Establishment of an independent Azerbaijan contributed to the awakening of national consciousness among Iranian Azerbaijanis, in many ways, accelerating national liberation movement in South Azerbaijan. Not long before the fall of the ADR, in Tabriz, April 7, 1920, under the leadership of Sheikh Mohammad Khiabani, a powerful anti-British uprising broke out. Unfortunately, this uprising was subject to external interference. The Bolsheviks took advantage of the existing situation. Historian J. Hasanli wrote the following regarding this issue: “In general, there are many documents that confirm the Bolsheviks’ secret influence on the national independence movement in South Azerbaijan. The misapprehensions that Sheikh Mohammad Khiabani held in relation to the Republic of Azerbaijan, his envy of the independent Azerbaijan in the north, and the fact that he gave the state he established in South Azerbaijan not the name “Azerbaijan” but “Azadistan” is mostly related to external interference”. The historian also notes the role of Deputy Minister of Foreign Affairs L.M. Karakhanian in this matter: “Russia’s Iran policy was determined by Deputy Minister of Foreign Affairs Lev. M. Karakhanian, who was sent to Iran back in June 1918 and was arrested there by the British. He was the principal organizer in sending Armenians under falsified names and surnames as Bolsheviks to South Azerbaijan”.
After the fall of the ADR, the issue of unification of Azerbaijan was not over, but continued to remain a subject of discussions. As an example, «Kurtuluş» (Liberation) magazine, founded by Rasulzadeh in Berlin in 1934, where he addressed the issue of the South Azerbaijan, for which he was criticized. For example, in “Kavkaz” (Caucasus) journal, a prominent representative of the Caucasian émigré H. Bammate (a Kumyk by origin), described those publications as “unbridled fantasies”, which “thoughtlessly jump over the Aras and spread their voracious appetites to Tabriz”. Historian A. Balayev describes the situation at the time: “In this case, Rasulzadeh spoke only of cultural, rather than political ties between the Caucasian and Iranian Azerbaijan, because, as a member and one of the leaders of the Promethean movement he held the position of recognition of borders of the Caucasian republics by Turkey and Iran. After all, to fight the Soviets they had to have at least friendly neutrality of these countries …”.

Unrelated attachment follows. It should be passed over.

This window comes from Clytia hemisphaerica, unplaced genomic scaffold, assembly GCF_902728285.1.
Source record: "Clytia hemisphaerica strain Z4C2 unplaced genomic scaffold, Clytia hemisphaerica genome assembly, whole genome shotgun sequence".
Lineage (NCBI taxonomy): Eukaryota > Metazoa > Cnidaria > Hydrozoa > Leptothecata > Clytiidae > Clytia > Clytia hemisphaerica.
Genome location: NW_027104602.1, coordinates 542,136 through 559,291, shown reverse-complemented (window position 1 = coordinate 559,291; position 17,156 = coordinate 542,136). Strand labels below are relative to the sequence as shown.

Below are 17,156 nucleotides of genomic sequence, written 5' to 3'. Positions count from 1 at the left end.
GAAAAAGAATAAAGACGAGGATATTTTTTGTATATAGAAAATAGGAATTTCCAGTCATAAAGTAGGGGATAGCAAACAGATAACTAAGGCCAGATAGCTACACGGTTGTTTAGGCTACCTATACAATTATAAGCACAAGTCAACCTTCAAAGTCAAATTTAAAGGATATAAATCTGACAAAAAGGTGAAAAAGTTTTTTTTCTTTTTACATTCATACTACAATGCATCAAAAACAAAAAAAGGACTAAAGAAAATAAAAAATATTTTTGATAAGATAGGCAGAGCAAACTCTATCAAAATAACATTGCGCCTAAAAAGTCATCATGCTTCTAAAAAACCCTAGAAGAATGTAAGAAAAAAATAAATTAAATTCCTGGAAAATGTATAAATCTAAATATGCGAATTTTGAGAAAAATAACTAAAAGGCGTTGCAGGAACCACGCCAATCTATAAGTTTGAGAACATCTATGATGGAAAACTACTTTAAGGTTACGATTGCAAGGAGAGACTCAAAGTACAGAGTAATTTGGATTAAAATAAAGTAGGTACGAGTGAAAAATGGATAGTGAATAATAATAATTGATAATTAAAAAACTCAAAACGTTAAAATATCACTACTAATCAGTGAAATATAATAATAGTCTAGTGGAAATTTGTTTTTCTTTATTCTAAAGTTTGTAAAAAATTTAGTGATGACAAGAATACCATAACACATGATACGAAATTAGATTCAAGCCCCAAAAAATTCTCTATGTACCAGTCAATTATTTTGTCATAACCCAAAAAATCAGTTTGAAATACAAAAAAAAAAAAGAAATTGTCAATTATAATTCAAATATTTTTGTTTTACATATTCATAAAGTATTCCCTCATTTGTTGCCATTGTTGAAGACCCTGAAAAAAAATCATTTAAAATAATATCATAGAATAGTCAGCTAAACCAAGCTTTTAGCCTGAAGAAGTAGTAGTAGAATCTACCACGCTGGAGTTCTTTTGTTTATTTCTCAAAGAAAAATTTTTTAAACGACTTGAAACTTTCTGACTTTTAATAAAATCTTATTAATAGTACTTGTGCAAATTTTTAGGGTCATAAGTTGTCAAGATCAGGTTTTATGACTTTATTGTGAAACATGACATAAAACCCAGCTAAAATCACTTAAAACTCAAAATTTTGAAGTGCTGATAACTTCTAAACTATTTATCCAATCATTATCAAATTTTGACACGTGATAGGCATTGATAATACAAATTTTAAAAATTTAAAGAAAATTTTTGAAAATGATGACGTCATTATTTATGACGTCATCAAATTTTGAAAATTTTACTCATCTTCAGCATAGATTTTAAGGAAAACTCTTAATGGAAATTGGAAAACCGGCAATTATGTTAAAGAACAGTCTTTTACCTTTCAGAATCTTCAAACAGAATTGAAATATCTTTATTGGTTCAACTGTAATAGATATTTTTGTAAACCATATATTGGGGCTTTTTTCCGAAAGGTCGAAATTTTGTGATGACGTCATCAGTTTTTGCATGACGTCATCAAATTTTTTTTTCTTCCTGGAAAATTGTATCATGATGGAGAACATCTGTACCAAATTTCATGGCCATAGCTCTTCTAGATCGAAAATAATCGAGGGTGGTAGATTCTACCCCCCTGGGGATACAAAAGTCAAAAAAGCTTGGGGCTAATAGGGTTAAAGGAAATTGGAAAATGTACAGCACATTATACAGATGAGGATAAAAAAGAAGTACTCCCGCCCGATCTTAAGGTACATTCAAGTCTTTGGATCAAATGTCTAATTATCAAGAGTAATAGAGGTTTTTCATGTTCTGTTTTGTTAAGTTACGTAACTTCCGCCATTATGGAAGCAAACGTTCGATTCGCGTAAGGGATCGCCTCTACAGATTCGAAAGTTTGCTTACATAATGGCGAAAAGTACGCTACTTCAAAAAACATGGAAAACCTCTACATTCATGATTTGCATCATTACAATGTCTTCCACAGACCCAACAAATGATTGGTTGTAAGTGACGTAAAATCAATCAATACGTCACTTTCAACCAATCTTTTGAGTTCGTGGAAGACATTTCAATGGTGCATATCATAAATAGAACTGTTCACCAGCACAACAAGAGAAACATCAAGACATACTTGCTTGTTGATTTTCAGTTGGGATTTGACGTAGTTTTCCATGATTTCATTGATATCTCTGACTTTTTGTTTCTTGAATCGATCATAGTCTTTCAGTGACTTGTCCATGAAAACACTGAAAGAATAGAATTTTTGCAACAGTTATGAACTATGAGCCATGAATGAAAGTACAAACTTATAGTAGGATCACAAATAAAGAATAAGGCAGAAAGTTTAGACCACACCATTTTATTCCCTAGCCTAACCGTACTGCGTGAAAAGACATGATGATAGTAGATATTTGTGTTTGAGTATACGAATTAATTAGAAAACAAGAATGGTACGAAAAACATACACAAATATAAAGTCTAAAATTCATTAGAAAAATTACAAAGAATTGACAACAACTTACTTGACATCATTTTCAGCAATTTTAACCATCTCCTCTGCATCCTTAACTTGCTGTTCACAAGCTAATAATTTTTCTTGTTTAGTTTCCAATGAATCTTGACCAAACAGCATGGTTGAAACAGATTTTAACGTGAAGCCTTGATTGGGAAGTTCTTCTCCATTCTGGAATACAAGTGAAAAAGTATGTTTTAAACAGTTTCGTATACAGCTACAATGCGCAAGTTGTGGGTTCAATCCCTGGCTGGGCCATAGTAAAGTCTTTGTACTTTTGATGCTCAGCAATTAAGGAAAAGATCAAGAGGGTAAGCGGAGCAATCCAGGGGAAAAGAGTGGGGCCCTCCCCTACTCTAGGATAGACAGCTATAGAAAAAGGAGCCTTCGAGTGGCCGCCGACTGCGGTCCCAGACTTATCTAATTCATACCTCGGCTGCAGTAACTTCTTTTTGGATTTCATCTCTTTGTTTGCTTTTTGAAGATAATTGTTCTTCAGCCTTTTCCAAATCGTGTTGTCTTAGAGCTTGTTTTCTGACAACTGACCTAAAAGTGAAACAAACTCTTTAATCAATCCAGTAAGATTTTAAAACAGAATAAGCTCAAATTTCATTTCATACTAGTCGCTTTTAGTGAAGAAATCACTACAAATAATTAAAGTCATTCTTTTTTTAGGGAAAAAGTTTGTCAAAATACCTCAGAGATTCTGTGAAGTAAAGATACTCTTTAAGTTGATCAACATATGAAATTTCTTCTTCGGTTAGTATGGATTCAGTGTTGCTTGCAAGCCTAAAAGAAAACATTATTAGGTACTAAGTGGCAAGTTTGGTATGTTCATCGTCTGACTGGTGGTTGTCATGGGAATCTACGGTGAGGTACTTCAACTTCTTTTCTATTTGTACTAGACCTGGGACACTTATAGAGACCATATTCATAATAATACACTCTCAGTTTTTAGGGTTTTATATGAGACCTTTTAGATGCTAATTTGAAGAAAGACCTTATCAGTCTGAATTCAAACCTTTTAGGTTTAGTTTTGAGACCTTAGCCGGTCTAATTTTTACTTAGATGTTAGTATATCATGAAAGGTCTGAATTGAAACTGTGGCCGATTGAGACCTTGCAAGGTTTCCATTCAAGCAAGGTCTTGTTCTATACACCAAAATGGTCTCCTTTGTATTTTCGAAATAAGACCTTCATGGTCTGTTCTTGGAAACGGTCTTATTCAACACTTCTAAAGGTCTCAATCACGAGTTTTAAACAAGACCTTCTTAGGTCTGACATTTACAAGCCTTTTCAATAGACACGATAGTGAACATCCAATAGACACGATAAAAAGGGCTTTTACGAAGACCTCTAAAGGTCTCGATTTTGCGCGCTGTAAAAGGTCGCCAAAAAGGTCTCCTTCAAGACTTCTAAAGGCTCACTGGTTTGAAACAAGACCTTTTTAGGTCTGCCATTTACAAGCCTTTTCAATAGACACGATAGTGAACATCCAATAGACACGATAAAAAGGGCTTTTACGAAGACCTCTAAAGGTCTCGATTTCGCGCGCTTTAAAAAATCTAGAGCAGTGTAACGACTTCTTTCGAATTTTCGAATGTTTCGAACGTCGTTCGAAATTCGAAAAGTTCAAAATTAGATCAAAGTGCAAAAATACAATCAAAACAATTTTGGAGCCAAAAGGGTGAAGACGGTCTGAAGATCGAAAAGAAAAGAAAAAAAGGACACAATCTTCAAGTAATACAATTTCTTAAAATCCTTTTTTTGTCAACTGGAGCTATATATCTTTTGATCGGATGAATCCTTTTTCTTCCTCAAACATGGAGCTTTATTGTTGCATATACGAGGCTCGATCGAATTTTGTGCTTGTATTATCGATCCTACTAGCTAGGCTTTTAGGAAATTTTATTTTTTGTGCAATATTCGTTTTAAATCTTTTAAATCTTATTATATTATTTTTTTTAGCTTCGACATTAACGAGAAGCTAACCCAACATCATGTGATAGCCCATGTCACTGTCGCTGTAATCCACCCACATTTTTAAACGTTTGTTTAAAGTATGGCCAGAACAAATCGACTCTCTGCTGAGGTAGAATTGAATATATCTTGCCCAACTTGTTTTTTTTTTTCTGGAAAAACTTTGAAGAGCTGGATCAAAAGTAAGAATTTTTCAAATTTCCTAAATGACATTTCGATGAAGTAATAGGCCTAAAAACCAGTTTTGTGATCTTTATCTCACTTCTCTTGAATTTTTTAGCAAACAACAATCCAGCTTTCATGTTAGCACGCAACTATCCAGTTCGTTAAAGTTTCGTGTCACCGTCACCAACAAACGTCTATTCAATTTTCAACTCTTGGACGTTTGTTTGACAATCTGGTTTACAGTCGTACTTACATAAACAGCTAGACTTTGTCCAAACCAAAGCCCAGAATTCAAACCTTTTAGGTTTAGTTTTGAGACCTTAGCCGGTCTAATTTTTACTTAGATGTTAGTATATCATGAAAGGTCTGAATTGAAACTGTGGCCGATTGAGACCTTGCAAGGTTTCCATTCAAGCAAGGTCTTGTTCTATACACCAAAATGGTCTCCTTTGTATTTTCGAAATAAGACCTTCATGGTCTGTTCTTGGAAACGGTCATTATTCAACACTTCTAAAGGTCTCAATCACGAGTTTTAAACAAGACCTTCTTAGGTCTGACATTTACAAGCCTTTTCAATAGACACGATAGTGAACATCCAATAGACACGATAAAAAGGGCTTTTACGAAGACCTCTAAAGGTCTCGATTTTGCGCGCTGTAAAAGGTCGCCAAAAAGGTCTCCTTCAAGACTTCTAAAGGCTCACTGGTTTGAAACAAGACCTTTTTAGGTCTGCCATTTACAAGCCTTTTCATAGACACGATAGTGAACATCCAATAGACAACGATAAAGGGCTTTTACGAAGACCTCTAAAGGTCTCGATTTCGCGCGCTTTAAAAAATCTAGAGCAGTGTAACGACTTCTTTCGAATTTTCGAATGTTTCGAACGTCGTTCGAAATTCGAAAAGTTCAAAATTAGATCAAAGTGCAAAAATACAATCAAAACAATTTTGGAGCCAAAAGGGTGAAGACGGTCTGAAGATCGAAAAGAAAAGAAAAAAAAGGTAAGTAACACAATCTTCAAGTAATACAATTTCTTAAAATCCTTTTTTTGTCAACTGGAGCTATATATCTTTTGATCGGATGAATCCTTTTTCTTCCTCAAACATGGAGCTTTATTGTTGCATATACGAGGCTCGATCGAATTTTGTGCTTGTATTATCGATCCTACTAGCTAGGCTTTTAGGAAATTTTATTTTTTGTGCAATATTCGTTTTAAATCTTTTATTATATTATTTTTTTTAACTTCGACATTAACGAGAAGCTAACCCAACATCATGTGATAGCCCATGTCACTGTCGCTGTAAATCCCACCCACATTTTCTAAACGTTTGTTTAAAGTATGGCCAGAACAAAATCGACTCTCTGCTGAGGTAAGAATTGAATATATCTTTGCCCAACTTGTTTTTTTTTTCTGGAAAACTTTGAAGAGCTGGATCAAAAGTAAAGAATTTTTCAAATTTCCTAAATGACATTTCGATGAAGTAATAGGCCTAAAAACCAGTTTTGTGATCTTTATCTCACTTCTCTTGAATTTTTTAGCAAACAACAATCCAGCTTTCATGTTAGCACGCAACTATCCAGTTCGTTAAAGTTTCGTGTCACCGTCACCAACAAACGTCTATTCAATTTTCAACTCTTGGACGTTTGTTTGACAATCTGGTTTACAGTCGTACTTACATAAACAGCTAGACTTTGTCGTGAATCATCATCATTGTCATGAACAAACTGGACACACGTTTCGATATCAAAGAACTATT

Meanwhile, the attitude to the problem of South Azerbaijan was expressed not only in print but also in practice. A striking example is the active work of members of the “Musavat” party in Iran, against a background of strengthening national movement in South Azerbaijan in the summer of 1941. That meeting of the executive committee of the “Musavat” in Tehran was attended by such advocates for the independence of Azerbaijan as: Hasan Bala Ghafari, Khalig Kyazimzade, Kamal Hanizadeh and Ali Azertekin (sent there by Rasulzadeh), who discussed the possibility “to strengthen the work of Musavat members among the southern Azerbaijanis … ”. Against this background, it becomes no coincidence that immediately after the entry of Soviet troops on the territory of Iran in August 1941, undercover network for combating the activities of the Musavat members in South Azerbaijan were organized. These facts suggest that, along with the fight against the political regime established in Northern Azerbaijan, the situation in South Azerbaijan has always been the focus of the national forces.
In conclusion, it can be said that in spite of the foreign policy obstacles and inner contradictions between Azerbaijanis themselves, which prevented their full collaboration and consolidation around the idea of independent statehood, the establishment of the ADR became the rallying point, which allowed the people, divided into two parts, and forced to develop in different socio-cultural systems by the will of the history, to start the process of striving for the creation of a single state of all Azerbaijanis.